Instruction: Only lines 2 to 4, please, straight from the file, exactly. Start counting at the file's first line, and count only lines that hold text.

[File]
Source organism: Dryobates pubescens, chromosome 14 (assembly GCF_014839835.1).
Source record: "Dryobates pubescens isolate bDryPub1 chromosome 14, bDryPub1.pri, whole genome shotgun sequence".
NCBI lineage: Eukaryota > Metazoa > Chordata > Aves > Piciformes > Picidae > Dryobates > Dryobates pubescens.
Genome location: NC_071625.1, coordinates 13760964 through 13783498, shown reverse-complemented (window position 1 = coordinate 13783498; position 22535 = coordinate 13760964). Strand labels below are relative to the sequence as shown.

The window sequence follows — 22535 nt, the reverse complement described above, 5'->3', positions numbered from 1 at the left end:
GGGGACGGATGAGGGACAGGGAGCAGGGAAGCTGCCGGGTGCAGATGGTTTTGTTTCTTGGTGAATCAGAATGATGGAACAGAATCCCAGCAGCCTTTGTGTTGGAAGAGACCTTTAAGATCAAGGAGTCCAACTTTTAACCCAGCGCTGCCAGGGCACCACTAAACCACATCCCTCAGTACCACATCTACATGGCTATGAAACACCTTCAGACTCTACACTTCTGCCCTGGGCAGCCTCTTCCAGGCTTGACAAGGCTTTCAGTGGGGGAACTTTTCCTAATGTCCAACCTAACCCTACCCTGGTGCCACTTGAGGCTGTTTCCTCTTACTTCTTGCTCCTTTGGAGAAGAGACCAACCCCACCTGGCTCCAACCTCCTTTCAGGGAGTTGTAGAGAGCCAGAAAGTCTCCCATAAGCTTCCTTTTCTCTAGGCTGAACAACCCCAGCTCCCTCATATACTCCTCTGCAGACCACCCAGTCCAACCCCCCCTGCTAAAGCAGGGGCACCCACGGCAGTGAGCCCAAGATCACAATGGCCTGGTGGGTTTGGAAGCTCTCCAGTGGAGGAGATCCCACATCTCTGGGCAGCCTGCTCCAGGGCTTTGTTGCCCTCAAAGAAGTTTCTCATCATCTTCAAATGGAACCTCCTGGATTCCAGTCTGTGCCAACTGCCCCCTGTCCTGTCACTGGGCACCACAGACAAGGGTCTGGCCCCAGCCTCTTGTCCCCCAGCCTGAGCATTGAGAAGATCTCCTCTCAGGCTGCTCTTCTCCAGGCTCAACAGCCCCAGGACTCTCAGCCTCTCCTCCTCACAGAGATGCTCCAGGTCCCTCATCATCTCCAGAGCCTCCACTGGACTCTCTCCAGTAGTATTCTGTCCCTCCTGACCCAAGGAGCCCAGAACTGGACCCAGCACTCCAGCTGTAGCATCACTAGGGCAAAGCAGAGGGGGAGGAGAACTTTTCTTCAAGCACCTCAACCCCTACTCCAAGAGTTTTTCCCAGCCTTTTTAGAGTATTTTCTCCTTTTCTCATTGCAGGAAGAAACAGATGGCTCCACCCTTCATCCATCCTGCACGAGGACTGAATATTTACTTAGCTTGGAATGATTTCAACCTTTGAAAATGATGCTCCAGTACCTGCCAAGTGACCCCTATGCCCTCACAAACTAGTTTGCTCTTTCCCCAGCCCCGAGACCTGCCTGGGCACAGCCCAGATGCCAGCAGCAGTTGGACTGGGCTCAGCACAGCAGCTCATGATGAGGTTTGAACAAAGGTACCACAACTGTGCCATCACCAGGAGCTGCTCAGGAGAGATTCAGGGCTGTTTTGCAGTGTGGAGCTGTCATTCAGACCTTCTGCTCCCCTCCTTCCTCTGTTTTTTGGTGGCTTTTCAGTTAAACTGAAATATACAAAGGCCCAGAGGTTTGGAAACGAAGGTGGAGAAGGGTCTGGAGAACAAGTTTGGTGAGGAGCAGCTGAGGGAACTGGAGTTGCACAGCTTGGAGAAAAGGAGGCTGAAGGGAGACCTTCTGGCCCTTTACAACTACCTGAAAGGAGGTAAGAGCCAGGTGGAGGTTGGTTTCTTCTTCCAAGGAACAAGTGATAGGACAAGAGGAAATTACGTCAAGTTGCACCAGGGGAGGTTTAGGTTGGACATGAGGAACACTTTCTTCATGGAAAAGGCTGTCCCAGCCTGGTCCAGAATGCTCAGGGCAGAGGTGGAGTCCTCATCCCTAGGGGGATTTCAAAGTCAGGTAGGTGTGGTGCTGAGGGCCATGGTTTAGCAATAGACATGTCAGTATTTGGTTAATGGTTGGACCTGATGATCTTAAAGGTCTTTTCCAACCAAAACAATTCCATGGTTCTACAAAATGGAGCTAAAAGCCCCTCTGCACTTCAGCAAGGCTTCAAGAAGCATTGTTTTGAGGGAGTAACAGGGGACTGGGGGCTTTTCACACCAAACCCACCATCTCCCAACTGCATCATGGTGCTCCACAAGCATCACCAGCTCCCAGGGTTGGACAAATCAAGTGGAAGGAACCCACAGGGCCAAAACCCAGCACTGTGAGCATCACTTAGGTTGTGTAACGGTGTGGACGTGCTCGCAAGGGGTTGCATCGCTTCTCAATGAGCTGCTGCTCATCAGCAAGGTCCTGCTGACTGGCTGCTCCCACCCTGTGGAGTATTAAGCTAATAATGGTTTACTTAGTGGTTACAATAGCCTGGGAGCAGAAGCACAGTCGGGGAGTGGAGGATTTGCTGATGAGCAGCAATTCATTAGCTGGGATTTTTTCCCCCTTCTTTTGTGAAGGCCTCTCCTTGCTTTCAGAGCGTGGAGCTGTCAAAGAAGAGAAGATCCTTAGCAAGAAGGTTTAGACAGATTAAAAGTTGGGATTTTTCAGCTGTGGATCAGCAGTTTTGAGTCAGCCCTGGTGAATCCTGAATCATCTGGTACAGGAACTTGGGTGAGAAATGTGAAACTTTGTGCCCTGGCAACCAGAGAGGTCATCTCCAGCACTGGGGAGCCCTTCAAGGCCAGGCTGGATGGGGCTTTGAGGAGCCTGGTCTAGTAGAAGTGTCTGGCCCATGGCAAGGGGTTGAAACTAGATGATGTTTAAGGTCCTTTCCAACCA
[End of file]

Source record: "Dryobates pubescens isolate bDryPub1 chromosome 14, bDryPub1.pri, whole genome shotgun sequence".
NCBI lineage: Eukaryota > Metazoa > Chordata > Aves > Piciformes > Picidae > Dryobates > Dryobates pubescens.
Genome location: NC_071625.1, coordinates 13760964 through 13783498, shown reverse-complemented (window position 1 = coordinate 13783498; position 22535 = coordinate 13760964). Strand labels below are relative to the sequence as shown.